You’ve just been pulled over by a police officer, and in addition to dealing with your elevated blood pressure and sweaty palms, you’re asking yourself, “How best can I protect myself legally from a potential violation?” Rebecca Wade, partner at Wade Grimes Friedman Meinken & Leischner PLLC, shares what to expect during a traffic stop in Virginia.
DISCLAIMER: This general information is not legal advice and creates no attorney/client relationship.
What Can I Be Pulled Over for in Virginia?
In order for a police officer to pull you over, they must have reasonable suspicion that you committed a traffic violation or broke a law. This may include, but is not limited to:
- Running a red traffic light
- Failing to stop at a stop sign
- Driving recklessly over the speed limit
- Passing a stopped school bus while loading and unloading passengers
- Weaving, swerving, or other moving violations
What Should I Not Be Pulled Over for in Virginia?
In 2021, new laws were enacted in Virginia offering clarification on pretextual stops. The laws state that Virginia police officers may not pull you over for a variety of minor infractions (in order to investigate others) including but not limited to:
- Odor of alcohol
- Odor of marijuana
- Broken tail-lights
- Expired inspection less than 4 months past due
- Cracked windshield
- Tinted window
It is important to note, however, that while you may not be subject to a primary stop for any of the above offenses, officers may still issue a summons upon discovery of secondary offenses.
What Should I Do Once I’ve Been Pulled Over?
If you are stopped by a police officer, there are a few important things to keep in mind. Once you have safely pulled over to the side of the road:
- Remain calm
- Turn off your vehicle
- Remove keys from the ignition (if your vehicle is not a push-start)
- Open your window about halfway
- Stay in the vehicle unless the officer prompts you to do otherwise
- Place and keep both hands on the steering wheel unless otherwise instructed
- If it’s dark outside, turn on your car’s interior light so the officer can see your hands on the steering wheel as s/he approaches your vehicle.
When the officer approaches your vehicle, they will ask to see your driver’s license, vehicle registration and proof of insurance. Please keep in mind that you are required by law to produce these items if asked to do so by an officer. For your own safety, do not resist an officer during a traffic stop.
In Virginia, you also have the option to record your interaction with the officer. After you have safely pulled over to the shoulder of the road, you may use your phone to record video and/or audio of the traffic stop.
Do I Need to Answer An Officer’s Questions or Take Sobriety Tests Once I’ve Been Pulled Over?
While you should identify yourself if asked, you do have the right to remain silent. If you do refuse to answer questions, make sure to tell the officer that you’re choosing to exercise this right.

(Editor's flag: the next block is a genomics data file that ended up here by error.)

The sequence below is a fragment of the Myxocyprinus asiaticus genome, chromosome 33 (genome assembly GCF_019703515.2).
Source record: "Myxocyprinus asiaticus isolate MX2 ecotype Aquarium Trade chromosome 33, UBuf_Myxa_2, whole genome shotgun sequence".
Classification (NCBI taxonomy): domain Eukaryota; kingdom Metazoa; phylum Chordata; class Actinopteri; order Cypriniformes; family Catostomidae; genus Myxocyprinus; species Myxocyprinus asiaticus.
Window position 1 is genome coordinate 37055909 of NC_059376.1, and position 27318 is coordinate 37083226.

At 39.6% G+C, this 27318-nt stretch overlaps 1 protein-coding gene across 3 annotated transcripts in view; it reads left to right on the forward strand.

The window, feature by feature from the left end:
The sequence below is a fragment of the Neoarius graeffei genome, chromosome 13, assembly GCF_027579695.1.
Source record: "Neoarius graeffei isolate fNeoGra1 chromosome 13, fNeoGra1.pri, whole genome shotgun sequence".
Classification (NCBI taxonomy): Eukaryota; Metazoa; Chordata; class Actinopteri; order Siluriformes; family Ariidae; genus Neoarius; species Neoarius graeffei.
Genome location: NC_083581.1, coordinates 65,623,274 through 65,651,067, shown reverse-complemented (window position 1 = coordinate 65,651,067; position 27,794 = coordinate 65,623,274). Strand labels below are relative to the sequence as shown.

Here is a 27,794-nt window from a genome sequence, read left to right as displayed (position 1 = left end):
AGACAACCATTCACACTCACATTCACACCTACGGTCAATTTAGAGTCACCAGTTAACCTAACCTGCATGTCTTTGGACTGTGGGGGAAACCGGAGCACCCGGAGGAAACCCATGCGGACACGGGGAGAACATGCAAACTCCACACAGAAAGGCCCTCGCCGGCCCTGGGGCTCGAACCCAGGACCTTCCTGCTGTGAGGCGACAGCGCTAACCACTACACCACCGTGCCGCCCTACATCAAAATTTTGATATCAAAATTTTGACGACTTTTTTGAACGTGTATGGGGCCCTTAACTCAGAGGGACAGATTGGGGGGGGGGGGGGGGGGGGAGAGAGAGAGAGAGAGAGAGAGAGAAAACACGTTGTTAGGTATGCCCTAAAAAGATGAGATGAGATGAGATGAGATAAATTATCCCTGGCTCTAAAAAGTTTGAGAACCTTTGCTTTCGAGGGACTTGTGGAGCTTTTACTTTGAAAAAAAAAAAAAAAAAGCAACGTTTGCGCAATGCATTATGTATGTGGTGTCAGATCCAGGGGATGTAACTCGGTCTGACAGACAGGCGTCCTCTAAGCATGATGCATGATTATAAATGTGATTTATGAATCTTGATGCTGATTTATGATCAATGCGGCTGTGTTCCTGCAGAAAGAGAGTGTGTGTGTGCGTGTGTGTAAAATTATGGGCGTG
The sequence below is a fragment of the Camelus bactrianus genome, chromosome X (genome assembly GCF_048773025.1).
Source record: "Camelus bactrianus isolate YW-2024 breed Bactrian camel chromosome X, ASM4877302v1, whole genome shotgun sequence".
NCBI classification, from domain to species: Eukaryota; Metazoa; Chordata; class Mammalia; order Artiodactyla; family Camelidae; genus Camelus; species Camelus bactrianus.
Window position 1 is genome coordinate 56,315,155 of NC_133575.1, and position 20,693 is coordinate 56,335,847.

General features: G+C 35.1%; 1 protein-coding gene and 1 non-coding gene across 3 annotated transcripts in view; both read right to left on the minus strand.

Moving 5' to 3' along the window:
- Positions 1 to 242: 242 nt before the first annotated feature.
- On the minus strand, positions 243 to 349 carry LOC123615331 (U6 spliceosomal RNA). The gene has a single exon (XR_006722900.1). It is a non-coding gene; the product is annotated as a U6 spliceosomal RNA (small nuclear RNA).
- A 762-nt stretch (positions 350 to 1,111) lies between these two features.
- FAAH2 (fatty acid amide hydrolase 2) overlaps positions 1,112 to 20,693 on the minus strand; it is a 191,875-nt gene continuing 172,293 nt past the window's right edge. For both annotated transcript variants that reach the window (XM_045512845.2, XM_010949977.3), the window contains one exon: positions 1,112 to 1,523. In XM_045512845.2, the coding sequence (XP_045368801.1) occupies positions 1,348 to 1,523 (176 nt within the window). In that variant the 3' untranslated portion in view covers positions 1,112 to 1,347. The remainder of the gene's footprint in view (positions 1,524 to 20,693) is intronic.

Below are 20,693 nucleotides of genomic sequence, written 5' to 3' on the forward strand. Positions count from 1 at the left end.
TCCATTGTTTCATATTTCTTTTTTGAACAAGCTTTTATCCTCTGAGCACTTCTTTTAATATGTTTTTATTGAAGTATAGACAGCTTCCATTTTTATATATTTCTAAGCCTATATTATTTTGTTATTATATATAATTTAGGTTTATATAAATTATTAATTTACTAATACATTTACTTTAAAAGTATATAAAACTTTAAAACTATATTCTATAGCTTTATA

If you do choose to answer questions, it’s best to keep your answers short and to the point. It is important to choose your words carefully when responding to questions such as “Do you know how fast you were going?” and “Are you aware of why I pulled you over?” Do not answer a question that may lead you to incriminate yourself.
It’s also important to note that you have the right to refuse any tests, including field sobriety tests or preliminary breath testing on the side of the road. While many feel obligated to comply with officer requests, you should think twice before agreeing to a test.
How Long Does a Traffic Stop Take in Virginia?
In general, a routine traffic stop takes about 20 minutes, but it can take longer depending on the officer’s findings.
After the officer takes your license, registration and insurance back to their vehicle to validate your documents, a few things may happen. The officer may need more information, give you a warning or citation, or, if more action is needed, they may choose to investigate further.
Do I Have the Right to Refuse a Search During a Traffic Stop?
While it is within your right to refuse a search during a traffic stop, police officers may still pat you down or search your vehicle to ensure you don’t have a weapon. If an illegal search is conducted, do not try to interfere. You and your lawyers can file a complaint and review any violations of your rights after the fact.
What Should I Do If My Rights Were Violated During a Traffic Stop?
If you feel like your rights were violated, you should:
- Write down everything you can including the officer’s name and badge number(s), patrol car numbers, which agency the officers were from, and any additional information you can gather.
- Seek medical attention and photograph all injuries immediately if you were harmed.
- Consult with a lawyer
When Should I Contact a Virginia Lawyer After a Traffic Stop?
If you find yourself facing the repercussions of a traffic violation or a traffic stop and feel your rights were violated, contact Rebecca Wade for legal assistance.
About the Author
Rebecca Wade is a partner at Wade Grimes Friedman Meinken & Leischner PLLC, practicing in all areas of family law and criminal law having experience with protective orders, divorce, child custody and visitation, child protective services investigations, juvenile delinquency, and criminal charges.
Wade has been named a 2023 Best Lawyer in America by U.S. News & World Report, a 2023 Super Lawyer in Northern Virginia and Washington D.C., and a 2020-2021 Top Lawyer by Northern Virginia Magazine.
Whether you are facing a family law, protective order, estate, bankruptcy and/or criminal-law-related issue, Wade Grimes Friedman Meinken & Leischner PLLC is here for you during challenging times.